I went into Absolutely Fabulous: The Movie a total and complete Ab Fab virgin. I was only familiar with Jennifer Saunders from her outstanding vocal work in the masterpiece that is Shrek 2, and although I had seen Joanna Lumley in a few films, she didn’t immediately ring a bell in my mental celebrity Rolodex.
Edina (Saunders) and Patsy (Lumley) are two eccentric ladies that are trying to keep up with the times, but not always doing a great job at it. Edina is struggling with her PR agency, and Patsy stays busy giving herself her own Botox injections, or apparently working in the fashion industry. Patsy discovers that Kate Moss will be attending a fashion event, so the duo concoct a plan involving Edina’s granddaughter to attend the party and gain Kate Moss as a client. The plan goes awry once Kate Moss falls off a ledge into the River Thames, looking to the outside world as if Edina pushed her in.
From there, the film gets weird. Edina and Patsy end up in Cannes in a scheme for Patsy to marry the richest woman in the world.
The biggest issue with this film is its history. The original show Absolutely Fabulous ran on and off from 1992 to 2012 for 39 episodes. Although the show has a relatively small episode count, I felt as if I was missing out on something. The plot, although very weird and incredibly insane, made sense, but I feel like the characters’ motives and actions would have made more sense had I seen the show. Additionally, there were cameo appearances that I assumed had larger roles in the show, but felt superfluous in the film. While it is a nice homage to fans of the show, it creates excess in the film that could leave other virgins like myself slightly confused.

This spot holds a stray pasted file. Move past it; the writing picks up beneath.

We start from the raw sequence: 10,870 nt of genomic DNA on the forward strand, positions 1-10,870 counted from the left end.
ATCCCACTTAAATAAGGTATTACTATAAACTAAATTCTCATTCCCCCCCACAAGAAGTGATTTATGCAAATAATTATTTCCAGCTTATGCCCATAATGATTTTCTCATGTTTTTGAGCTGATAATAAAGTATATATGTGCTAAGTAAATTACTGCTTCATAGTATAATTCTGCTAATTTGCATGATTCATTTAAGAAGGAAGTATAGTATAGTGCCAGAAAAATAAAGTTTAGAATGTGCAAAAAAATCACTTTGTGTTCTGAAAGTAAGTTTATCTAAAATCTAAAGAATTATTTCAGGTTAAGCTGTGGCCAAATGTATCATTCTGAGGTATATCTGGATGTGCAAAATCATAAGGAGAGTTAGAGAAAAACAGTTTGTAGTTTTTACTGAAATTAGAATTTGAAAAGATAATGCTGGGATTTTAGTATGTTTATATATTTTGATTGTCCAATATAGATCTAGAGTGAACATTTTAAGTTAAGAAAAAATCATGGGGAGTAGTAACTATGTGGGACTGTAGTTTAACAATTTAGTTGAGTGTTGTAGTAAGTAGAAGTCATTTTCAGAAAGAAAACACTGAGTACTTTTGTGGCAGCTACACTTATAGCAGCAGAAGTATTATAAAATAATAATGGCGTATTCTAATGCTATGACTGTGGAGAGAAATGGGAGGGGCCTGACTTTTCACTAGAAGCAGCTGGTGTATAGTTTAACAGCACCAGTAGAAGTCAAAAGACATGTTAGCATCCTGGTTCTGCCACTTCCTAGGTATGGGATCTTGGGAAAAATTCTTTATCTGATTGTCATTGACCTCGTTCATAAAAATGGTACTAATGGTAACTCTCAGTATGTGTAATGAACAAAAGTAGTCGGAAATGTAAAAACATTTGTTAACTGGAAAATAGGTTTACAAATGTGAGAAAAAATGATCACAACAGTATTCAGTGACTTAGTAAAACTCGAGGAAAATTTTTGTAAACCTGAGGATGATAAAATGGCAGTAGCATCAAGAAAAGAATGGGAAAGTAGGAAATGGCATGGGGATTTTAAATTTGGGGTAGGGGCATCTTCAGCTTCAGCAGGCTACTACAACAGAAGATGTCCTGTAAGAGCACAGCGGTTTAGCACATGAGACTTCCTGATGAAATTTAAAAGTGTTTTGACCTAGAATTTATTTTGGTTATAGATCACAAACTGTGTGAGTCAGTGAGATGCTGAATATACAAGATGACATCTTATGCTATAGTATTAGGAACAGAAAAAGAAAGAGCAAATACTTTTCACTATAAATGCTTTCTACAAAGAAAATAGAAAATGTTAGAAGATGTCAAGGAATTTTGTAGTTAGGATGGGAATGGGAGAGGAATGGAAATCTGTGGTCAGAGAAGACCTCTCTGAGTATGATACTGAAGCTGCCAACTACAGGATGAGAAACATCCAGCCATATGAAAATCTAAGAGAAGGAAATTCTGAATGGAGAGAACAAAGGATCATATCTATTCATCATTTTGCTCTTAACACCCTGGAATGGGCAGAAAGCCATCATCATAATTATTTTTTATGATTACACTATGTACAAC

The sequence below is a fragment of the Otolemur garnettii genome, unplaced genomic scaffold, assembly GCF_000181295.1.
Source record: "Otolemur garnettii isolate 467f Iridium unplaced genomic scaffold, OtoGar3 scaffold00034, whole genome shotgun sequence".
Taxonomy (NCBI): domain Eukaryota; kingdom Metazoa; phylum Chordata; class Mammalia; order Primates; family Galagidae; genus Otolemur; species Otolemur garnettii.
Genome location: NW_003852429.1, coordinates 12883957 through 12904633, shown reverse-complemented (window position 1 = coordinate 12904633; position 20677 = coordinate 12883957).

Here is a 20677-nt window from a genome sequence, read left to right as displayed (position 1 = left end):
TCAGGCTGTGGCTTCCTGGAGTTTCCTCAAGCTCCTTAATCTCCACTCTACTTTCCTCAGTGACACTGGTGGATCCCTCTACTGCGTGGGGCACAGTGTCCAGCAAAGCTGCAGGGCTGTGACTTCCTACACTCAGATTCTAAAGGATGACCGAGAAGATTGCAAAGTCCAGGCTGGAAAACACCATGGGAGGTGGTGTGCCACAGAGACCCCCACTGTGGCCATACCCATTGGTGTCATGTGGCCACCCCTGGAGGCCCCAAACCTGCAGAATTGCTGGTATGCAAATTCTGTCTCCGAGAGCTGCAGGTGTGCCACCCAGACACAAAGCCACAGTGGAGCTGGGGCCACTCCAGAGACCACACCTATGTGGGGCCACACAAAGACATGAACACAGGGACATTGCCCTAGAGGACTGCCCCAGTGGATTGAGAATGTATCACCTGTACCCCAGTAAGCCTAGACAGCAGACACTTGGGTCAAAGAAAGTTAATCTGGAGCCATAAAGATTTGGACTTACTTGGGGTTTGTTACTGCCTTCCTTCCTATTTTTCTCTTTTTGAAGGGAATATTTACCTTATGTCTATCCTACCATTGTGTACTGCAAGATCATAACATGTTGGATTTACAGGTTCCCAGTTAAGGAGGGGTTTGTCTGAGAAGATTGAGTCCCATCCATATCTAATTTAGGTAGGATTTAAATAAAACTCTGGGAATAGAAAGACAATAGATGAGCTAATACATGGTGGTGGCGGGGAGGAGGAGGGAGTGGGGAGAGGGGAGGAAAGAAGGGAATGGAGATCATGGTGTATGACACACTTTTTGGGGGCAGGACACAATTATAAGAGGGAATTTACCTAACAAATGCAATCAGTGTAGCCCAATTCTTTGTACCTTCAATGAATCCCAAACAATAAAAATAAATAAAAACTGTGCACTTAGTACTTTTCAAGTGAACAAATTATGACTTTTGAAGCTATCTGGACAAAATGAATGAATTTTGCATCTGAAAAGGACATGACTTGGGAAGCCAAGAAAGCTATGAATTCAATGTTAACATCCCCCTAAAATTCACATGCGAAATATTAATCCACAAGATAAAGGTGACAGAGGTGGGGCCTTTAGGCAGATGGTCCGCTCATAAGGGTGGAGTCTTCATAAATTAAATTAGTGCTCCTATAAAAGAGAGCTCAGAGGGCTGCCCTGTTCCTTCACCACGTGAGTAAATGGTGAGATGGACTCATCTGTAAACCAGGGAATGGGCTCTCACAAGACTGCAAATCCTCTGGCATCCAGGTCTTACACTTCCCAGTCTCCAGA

While most of the jokes and quips were funny, there were a few “jokes” that were disrespectful to the LGBT community (specifically ‘T’). While I can appreciate the film’s “no holds barred” approach at humor, those attempts at humor were just uncomfortable.The film also suffered from the cliché of older people trying to stay relevant by using modern technology. There are several references to Twitter, and one scene finds the duo swiping away on Tinder. My 92-year-old uses Facebook and Netflix every day, so plotlines and story devices like these bore me.
This film is for the fans of the show. While I didn’t think it was a cinematic masterpiece, I’m always up for watching older British woman in anything. It was the perfect length at 91 minutes to hold my attention, and I came to love Edina and Patsy. I wouldn’t call it absolutely fabulous, but maybe absolutely adequate.